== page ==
Hit the Brakes: Stop, Drop, and Title IX When You Hear “Sex”

Foot on Brake We have been living with the 2020 Title IX regulations for well over a year, but some basics continue to trip us up. One of the biggest for primary and secondary schools is helping building-level administrators remember to hit the brakes when they learn of sex-based misconduct. Rushing to collect statements, impose consequences (even temporary ones), and collect other evidence could lead to a Title IX violation if the conduct ends up being covered by the law. For this reason, in my opinion, if a school system does one thing this fall to address Title IX, training building-level admins and employees to stop, drop, and call the Title IX office as soon as they learn of any conduct based on sex.

Not a week goes by without a K-12 Title IX administrator calling me to ask how to handle this situation: A student reported sex-based misconduct to their assistant principal (or dean, or school counselor or social worker, or even teacher). As the administrator or employee always does, they asked the reporting student to write down a statement. They pulled the alleged perpetrator aside—again, per their routine for student discipline—taking their statement, as well. Maybe the administrator or employee even sent the suspected student home for the day so things could cool off. And often, the administrator or employee spoke to a few witnesses to get their written statements while the incident was fresh on their minds. Then, remembering that few hours of Title IX training they had back in 2020, they reached out to their supervisor and the Title IX Coordinator to report the allegation.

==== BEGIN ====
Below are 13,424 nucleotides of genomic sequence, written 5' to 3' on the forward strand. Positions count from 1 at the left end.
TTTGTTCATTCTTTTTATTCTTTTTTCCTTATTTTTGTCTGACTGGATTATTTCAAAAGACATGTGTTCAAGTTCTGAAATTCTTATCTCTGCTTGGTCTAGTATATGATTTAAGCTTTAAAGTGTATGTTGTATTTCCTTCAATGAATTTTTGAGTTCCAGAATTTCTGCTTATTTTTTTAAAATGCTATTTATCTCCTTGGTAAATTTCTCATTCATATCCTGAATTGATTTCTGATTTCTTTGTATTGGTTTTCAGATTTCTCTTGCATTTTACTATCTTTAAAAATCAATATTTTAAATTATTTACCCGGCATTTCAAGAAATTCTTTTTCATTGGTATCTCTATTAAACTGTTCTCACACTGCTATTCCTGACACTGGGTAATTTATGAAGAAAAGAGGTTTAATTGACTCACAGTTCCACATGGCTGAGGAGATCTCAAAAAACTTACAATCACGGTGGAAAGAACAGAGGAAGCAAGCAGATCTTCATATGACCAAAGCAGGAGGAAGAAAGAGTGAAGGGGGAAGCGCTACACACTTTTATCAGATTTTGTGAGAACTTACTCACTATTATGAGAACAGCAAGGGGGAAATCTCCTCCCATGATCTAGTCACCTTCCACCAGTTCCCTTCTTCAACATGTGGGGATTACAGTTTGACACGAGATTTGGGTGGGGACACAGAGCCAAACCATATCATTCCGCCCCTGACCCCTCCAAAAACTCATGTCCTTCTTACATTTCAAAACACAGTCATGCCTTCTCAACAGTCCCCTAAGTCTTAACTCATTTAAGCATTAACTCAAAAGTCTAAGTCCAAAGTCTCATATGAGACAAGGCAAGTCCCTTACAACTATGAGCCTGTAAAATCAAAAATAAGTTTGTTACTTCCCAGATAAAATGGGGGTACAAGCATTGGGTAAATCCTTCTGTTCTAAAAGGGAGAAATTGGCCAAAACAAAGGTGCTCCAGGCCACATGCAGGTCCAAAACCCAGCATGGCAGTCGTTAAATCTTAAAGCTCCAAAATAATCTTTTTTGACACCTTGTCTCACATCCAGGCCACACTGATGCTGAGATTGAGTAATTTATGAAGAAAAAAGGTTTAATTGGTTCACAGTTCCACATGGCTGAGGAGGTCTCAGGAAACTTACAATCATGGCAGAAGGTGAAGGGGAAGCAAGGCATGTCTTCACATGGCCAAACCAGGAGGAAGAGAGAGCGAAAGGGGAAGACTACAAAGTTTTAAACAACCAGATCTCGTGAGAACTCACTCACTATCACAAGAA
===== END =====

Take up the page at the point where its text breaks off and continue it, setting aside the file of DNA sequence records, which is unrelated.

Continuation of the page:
In almost every case, the administrator or employee handled the matter extremely well from a real-world perspective. The situation was under control, and the evidence was collected, so what’s the problem? The problem is that Title IX is not the real world, at least not these days. Addressing the conduct promptly, thoroughly, and effectively is not alone sufficient to comply with the many legal requirements of the 2020 Title IX rules. Assuming the conduct alleged meets the definitions of Title IX sexual harassment, was in an education program or activity of the school, and was against a person in the U.S., the administrator or employee could have missed any number of steps in the detailed grievance process required by the law.

What steps might be missed? To name a few:

  1. The Supportive Measures Meeting. Once an educational institution has actual knowledge of alleged Title IX sexual harassment in its education program or activity and in the U.S., the Title IX Coordinator or their designee must, before doing anything else, confidentially meet with the alleged victim of the reported conduct (the “Complainant”), offer the Complainant supportive measures, explain the process for filing a formal Title IX sexual harassment complaint, explain that supportive measures are available even if no formal complaint is filed, and assess the Complainant’s wishes concerning supportive measures.